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Car insurance groups


Car insurance groups play a big part in determining your premium. Do you know your car's group?

Car with coins

When you insure your car, its car insurance group can be a determining factor in calculating the premium. There are 50 insurance groups, and generally, the lower the group, the cheaper your premiums are likely to be.

So if you’re hoping to reduce your premiums, then ‘downgrading’ to a car in a lower group isn’t a bad idea.

The groups give an indication of risk to insurance companies, with 50 being highest and one being lowest. High performance cars will typically occupy the higher slots, and are likely to incur the largest costs for insurers in terms of claim payouts.

Who decides a car insurance group?

Each new passenger car built to UK specifications is classified by the Group Rating Panel, which meets on a monthly basis.

This panel comprises members from the Association of British Insurers (ABI) and Lloyds Market Association (LMA). Around 70% of its data is supplied by a group called Thatcham, which does a lot of research into the efficient, safe and cost-effective repair of vehicles.

The proposed groupings are recommendations only, and hence are not binding on insurers, who can set their own groupings if they choose. However, variations between insurance companies are unlikely to differ vastly.

Previously there were 20 groups. However, Thatcham introduced the 1-50 system in 2007. This means that each model of car tested can be banded more accurately with similar cars.

How are the insurance groups allocated?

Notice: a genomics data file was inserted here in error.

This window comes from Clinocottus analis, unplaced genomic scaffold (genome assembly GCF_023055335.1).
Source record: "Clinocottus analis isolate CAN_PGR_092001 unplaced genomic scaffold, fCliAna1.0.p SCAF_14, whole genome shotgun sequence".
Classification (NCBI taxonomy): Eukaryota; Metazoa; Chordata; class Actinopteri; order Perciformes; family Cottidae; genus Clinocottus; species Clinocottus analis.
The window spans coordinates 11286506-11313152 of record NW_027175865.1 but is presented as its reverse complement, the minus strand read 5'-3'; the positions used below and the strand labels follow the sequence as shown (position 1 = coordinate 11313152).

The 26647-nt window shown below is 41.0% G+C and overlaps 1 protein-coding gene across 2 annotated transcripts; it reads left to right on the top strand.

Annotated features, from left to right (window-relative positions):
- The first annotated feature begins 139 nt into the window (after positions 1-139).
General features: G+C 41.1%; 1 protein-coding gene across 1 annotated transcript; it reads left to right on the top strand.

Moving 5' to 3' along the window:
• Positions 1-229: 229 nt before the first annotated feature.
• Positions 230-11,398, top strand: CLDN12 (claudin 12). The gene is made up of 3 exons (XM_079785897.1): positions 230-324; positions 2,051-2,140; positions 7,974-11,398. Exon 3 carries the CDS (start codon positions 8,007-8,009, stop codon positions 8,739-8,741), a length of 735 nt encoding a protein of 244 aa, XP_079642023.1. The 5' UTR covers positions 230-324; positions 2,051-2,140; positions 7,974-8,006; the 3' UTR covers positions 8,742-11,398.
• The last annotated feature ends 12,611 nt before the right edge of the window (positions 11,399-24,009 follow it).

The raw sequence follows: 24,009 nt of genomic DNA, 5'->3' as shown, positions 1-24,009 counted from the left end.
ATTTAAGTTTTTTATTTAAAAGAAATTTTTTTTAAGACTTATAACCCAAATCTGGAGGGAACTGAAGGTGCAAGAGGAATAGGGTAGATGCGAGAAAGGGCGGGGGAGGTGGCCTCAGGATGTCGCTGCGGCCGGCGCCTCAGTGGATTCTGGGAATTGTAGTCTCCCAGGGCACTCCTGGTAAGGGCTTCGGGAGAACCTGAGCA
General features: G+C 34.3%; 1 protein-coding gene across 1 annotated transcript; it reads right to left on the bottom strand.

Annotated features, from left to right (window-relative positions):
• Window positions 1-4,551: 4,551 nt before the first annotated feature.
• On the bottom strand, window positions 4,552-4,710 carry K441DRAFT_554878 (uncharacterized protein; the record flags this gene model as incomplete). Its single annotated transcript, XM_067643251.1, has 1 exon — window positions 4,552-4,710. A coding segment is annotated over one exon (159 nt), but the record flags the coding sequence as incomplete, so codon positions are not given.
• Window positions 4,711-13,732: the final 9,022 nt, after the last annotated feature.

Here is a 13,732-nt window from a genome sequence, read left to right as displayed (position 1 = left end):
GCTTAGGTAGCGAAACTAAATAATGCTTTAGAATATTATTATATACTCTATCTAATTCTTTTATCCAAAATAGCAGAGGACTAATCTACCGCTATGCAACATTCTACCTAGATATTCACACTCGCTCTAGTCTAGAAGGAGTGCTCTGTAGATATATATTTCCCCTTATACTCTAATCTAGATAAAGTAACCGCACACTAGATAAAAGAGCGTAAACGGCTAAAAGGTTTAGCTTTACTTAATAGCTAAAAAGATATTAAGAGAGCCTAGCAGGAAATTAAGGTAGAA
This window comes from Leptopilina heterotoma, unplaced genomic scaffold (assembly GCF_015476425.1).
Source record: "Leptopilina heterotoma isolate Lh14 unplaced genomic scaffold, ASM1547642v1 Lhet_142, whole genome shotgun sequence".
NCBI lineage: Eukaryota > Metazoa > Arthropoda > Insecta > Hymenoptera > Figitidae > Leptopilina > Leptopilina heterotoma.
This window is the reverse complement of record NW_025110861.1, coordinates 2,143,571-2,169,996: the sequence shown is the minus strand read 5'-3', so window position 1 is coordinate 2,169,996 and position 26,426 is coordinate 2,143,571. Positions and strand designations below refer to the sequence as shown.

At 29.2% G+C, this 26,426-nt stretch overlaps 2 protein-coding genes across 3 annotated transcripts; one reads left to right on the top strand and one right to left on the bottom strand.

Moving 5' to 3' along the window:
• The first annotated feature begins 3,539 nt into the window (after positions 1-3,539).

Over 50% of the money paid out in car insurance claims goes towards the cost of repairs, according to figures from the ABI. But this isn't the only factor that's considered when groups are allocated.

The principal factors considered to group cars are as follows:

Cost of damage to parts

This is an assessment of the extent of damage that a car model might incur, and the cost of the parts involved in its repair are factored in. Essentially, the cheaper it is to replace or repair these parts, the lower the grouping is likely to be.

Body shell availability

Group ratings can be affected by the availability of body shells in addition to parts, because they may well be required in the repair of damage to a car.

Average repair time

This is essentially the labour cost - the longer it takes to fix, the more it’ll cost – which is likely to get the car a higher grouping. Factors such as achieving the right paint finish on modern cars will be taken into consideration.

Value of new cars

The cost of new cars are usually an indication of the cost of replacement and repair, so that's also taken into account.


High performance cars have a tendency to bring about more frequent insurance claims. So if the car’s a bit handy when it comes to top speed and acceleration, then it’ll probably get a higher group rating.

Level of security

The more secure the car, the more likely it is to achieve a lower grouping, as it's less likely to be stolen.

Features taken into consideration include alarms and immobilisers, security locks on doors, visible Vehicle Identification Numbers (VIN) and locking devices for ‘pinchables’ such as alloy wheels.

So what's my car's insurance group?

You can find this out by visiting the Thatcham website.

Don't forget that different insurance companies may group cars slightly differently. But this should still be a pretty accurate indication of how much of how risky insurers consider your car.


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